Bottom line: Beijing should offer more incentives to local governments to tackle piracy at its roots, or risk seeing homegrown high-flyers like Xiaomi get undermined by fakes.
China’s fast-rising high-tech sector passed a dubious milestone last week, when media reported that fake copies of smartphones made by local superstar Xiaomi have begun appearing in Germany, marking one of the first such cases for a Chinese brand. Xiaomi wasn’t the only company in the headlines for piracy, as other media reported that fake copies of the new Apple Watch (Nasdaq: AAPL) were already widely available in China, as the US tech giant began taking orders for its latest gadget.
Both cases illustrate the continued prevalence of piracy in China, despite Beijing’s best efforts to stamp out the problem. The Xiaomi case also underscores the growing potential for piracy to undermine some of China’s most promising brands, as they try to take their place alongside more established international players like Apple and Samsung in the global marketplace.
Despite Beijing’s resolve to tackle the problem, one major obstacle has come from regional officials who are sometimes reluctant to act aggressively for fear of harming their local economies when factories are closed and managers prosecuted. To address that part of the equation, Beijing could look for creative solutions that would provide positive incentives to tackle piracy wherever it occurs, thus helping to safeguard the welfare of future of both domestic and homegrown players.
Xiaomi has become the pride of China’s high-tech world, rising to become the most popular smartphone maker in its home market and the world’s third best-selling brand just 5 years after its founding. Xiaomi now makes 4 of the top 5 selling smartphone models in China using the popular Android operating system that accounts for the big majority of the market.
The company has risen on a uniquely Chinese blend of well-designed mid- and lower-cost phones, combined with a savvy marketing campaign that focuses on Internet sales and “hunger marketing” to create an image as a cool, must-have product. But that image is starting to come under pressure, as pirates take advantage of Xiaomi’s reputation to sell fake, inferior copies of its phones in China.
That problem is now taking a new twist, as media reported last week that fake Xiaomi phones have begun to appear in Germany. (Chinese article) That appearance comes as Xiaomi itself embarks on a global expansion that has so far been limited to developing markets like India and Malaysia, but has yet to enter developed markets including Germany. Thus the early arrival of these lower-quality fakes could undermine Xiaomi’s image and reputation in Germany when it decides to officially enter the market.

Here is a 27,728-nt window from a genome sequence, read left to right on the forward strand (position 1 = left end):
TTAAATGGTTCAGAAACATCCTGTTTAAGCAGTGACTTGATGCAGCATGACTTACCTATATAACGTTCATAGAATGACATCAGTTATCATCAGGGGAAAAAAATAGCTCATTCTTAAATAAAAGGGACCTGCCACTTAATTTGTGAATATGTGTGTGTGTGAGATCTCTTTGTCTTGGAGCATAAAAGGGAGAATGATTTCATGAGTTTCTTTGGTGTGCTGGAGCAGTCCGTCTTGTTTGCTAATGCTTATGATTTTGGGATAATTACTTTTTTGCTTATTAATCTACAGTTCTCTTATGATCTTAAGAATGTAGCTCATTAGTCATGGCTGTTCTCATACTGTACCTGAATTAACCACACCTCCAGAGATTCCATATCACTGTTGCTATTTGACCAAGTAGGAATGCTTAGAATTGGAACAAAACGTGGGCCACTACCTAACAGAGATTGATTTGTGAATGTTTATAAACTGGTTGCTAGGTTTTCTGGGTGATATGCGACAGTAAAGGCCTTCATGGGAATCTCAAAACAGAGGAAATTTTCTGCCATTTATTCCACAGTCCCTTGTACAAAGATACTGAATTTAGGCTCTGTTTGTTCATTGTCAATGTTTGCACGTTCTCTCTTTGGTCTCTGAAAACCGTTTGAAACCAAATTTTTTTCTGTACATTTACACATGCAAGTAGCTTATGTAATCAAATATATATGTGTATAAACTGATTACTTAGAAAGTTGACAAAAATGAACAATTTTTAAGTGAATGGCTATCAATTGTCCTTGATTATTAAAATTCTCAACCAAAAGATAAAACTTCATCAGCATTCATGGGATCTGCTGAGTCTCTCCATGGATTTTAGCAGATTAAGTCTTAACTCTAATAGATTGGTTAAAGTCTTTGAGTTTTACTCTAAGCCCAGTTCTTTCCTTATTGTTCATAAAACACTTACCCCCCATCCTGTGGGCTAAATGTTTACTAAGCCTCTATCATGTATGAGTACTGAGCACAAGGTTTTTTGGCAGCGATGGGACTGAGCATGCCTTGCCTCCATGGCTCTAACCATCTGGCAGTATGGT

The same reports pointed out that a US security firm had uncovered a backdoor in a Xiaomi phone that allowed the company to secretly listen to callers’ conversations. But Xiaomi later responded by saying the tested phone was a high-quality fake, highlighting yet another risk to its reputation that these pirated products could pose.
As those reports were circulating, separate ones were detailing the wide range of fake Apple Watches that have flooded the China market just a month after the highly anticipated gadget was first unveiled. (Chinese article) Apple started taking orders for the watches in China last Friday, but Chinese media pointed out that the counterfeit products had been available as early as mid-March.
Like Xiaomi, Apple’s reputation could ultimately suffer as some consumers buy fake Apple Watches under the impression that they’re real. Such products are much lower quality and cheaper, costing as little as one-eighth as much as a real Apple Watch, and use variants of the Android operating system rather than Apple’s own highly-regarded iOS.
Such fake goods typically come from factories located in smaller cities that are outside the jurisdictions of more vigilant law enforcement in major centers like Beijing, Shanghai and Shenzhen. Factories in those areas often provide important jobs, taxes and other economic activity, making local officials reluctant to permanently shutter such operations for fear of hurting their economies.
Beijing should be commended for its efforts to tackle piracy so far, which have resulted in a drastic reduction in pirated goods in top-tier cities and from most major retailers. To tackle the problem more comprehensively, the central government should consider taking a more multi-tiered approach to its efforts by offering economic incentives to smaller cities where piracy occurs.
Such measures could include tax offsets, monetary compensation and economic target reductions for governments that close down pirating factories to the detriment of their own economies. Such an approach could help to root out counterfeiting at its source, putting China on a path to end the problem once and for all.